I dont think its a viable way to extract honey. I use 2 32 frame dadant extractors to extract honey. Just a simple observation of frames that get uncapped the night before and dont get extracted till next day. Most of them are pretty light by morning and thats from leaving them up on end bars stacked in uncapping tank.

  13. #13
    Join Date
    Dec 2012
    Location
    Pendleton County, Kentucky, USA
    Posts
    64

    Default Re: Will honey drip out of the comb?

    Quote Originally Posted by reef10 View Post
    Thanks for the thoughts. I don't have anything to extract now. This is more a general question. The thought was to cut the cappings and leave it suspended in a tupperware container over night or how ever long... A dedicated plastic container to handle one frame at a time as a cheaper alternative. Then I would return the mostly empty frame for the bees to refill. Even if I got only 75% of the honey then reamining would be fixedup by the bees and recapped.

    Astrobee:
    We are close. Thanks for the offer. Was this a good year for your bees? How much space in the brood box do you give them to overwinter?

    This was my first year beekeeping, and I definitely didn't have the extra money to fork over for an extractor. But, after a call to my local county extension office they put me in touch with a local beekeeping club who has an extractor that they allow members to borrow. It worked great!

  14. #14
    Join Date
    Mar 2011
    Location
    Utica, NY
    Posts
    10,018

    Default Re: Will honey drip out of the comb?

    http://i697.photobucket.com/albums/v...r/P1030990.jpg
    I did this my first year and had pretty good success. There were cells of dark honey, almost jelly like that did not drain. The photo shows the frames oriented as they would be in the hive. I learned later that the comb is made with an upward slant (13 degrees). So if I were to do this again I would secure the frames in the box and flip it over.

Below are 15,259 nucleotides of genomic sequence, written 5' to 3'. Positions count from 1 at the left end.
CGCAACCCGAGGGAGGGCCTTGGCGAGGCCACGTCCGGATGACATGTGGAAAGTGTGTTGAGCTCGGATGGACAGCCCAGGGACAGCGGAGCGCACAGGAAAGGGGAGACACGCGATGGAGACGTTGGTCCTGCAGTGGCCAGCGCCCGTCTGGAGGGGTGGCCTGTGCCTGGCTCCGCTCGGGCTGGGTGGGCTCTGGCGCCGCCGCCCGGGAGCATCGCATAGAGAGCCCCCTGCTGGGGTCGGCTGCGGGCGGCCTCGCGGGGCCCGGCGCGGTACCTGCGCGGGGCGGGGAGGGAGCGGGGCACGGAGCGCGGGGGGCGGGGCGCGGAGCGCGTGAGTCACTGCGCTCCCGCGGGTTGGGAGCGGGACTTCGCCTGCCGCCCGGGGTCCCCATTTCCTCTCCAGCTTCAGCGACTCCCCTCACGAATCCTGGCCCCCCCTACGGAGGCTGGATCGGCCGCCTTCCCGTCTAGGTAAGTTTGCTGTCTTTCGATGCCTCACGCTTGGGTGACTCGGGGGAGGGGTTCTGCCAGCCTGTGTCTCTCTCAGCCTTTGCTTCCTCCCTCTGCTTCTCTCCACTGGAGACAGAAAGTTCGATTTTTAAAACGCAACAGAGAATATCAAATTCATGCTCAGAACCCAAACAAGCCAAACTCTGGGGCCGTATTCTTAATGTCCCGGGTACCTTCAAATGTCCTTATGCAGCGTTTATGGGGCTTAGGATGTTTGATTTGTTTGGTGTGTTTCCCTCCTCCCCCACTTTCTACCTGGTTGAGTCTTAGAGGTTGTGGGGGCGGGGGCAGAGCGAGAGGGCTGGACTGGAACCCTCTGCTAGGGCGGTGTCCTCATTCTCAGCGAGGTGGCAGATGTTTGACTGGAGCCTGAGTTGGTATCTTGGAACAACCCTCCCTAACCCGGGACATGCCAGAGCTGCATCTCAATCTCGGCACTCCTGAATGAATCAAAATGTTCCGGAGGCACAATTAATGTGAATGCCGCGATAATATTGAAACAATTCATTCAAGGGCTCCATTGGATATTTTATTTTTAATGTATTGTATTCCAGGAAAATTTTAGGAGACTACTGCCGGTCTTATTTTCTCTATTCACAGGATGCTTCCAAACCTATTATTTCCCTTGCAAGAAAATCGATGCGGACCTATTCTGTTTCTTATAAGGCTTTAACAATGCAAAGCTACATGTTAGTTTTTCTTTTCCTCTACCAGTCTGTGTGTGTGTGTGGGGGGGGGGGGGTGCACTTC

Of course you will not get the frames as dry as you would with an extractor but if you give them back to the bees they won't care.

    I should mention that this comb is not small cell.
    Brian Cardinal
    Zone 5a, Practicing non-intervention beekeeping

  15. #15
    Join Date
    Jan 2011
    Location
    Clackamas Oregon
    Posts
    771

    Default Re: Will honey drip out of the comb?

    I pull a frame and set it at a 45 degree angle on a cooling rack with tin foil under it. Flat it did not run out. Scratch it with a fork and let the ‘little honey hounds’ come by and get it. Pick up the tin foil and pour it into a jar, wax settles back to the top. Kids got to like the cut comb (**** son eats half a square it with a spoon with his ice cream at a single sitting). I don’t think much of cut comb but maybe give a square at try. They seem to like it better when there is one frame on the table than gallon jugs and quarts, but they are kids and I do not pretend to understand them.
    “Why do we fall, sir? So that we might learn to pick ourselves up” Alfred Pennyworth Batman Begins (2005)

  16. #16
    Join Date
    Mar 2011
    Location
    Utica, NY
    Posts
    10,018

    Default Re: Will honey drip out of the comb?

    It is not likely to run too well at room temperature. Warm it to about 110F.
    Brian Cardinal
    Zone 5a, Practicing non-intervention beekeeping